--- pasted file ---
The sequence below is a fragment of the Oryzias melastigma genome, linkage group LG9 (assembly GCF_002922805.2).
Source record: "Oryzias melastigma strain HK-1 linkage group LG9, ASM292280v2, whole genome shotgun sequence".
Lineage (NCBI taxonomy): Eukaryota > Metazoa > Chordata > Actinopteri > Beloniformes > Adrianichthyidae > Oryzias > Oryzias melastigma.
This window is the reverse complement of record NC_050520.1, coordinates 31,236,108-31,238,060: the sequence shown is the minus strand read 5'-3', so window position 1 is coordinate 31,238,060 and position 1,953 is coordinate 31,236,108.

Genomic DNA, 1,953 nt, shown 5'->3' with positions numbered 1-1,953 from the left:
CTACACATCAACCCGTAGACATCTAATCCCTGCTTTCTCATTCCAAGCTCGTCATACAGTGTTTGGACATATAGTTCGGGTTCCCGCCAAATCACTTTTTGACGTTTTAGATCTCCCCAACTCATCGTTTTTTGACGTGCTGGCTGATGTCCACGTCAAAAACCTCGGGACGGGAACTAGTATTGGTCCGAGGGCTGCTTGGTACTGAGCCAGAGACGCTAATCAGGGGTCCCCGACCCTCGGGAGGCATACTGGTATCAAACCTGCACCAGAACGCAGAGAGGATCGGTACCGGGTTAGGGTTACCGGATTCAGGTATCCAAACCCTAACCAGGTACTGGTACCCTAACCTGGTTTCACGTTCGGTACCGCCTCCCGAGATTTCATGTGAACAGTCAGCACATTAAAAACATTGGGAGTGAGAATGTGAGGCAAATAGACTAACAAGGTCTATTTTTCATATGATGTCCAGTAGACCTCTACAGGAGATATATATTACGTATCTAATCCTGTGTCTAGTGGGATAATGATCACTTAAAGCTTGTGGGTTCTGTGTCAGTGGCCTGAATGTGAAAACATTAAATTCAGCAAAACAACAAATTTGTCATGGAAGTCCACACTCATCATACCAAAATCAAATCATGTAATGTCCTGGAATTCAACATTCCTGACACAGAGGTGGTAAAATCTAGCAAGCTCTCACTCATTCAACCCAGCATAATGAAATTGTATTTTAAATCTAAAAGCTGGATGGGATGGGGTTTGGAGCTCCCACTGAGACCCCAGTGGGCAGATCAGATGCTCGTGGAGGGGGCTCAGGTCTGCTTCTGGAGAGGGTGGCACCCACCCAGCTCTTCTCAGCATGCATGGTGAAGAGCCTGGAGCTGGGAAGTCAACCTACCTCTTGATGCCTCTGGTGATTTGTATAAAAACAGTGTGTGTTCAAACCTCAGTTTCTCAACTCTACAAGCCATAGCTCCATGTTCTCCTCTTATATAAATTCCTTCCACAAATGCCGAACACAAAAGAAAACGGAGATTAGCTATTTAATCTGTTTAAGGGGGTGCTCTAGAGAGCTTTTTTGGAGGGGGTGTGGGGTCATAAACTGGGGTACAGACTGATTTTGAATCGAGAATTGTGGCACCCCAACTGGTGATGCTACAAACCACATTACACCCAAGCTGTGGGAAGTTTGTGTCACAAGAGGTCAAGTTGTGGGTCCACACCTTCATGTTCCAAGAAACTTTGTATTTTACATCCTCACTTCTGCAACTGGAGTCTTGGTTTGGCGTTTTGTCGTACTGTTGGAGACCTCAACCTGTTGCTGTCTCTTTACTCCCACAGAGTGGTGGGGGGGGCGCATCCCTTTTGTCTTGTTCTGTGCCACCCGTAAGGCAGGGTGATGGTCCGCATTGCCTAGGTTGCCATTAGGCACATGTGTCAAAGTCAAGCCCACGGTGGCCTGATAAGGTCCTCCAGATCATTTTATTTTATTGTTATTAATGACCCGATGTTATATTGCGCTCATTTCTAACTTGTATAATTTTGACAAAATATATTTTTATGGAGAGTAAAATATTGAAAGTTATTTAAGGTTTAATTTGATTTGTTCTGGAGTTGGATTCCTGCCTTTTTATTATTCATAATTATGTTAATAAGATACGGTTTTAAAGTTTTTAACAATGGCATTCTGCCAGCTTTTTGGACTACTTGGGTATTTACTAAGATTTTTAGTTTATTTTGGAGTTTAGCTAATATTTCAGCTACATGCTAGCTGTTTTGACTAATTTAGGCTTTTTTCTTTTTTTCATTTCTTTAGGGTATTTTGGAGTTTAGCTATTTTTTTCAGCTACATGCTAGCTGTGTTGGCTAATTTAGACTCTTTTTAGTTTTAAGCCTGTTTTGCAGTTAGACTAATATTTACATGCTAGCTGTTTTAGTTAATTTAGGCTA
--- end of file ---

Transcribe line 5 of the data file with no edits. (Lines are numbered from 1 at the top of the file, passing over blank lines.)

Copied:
Genomic DNA, 1,953 nt, shown 5'->3' with positions numbered 1-1,953 from the left: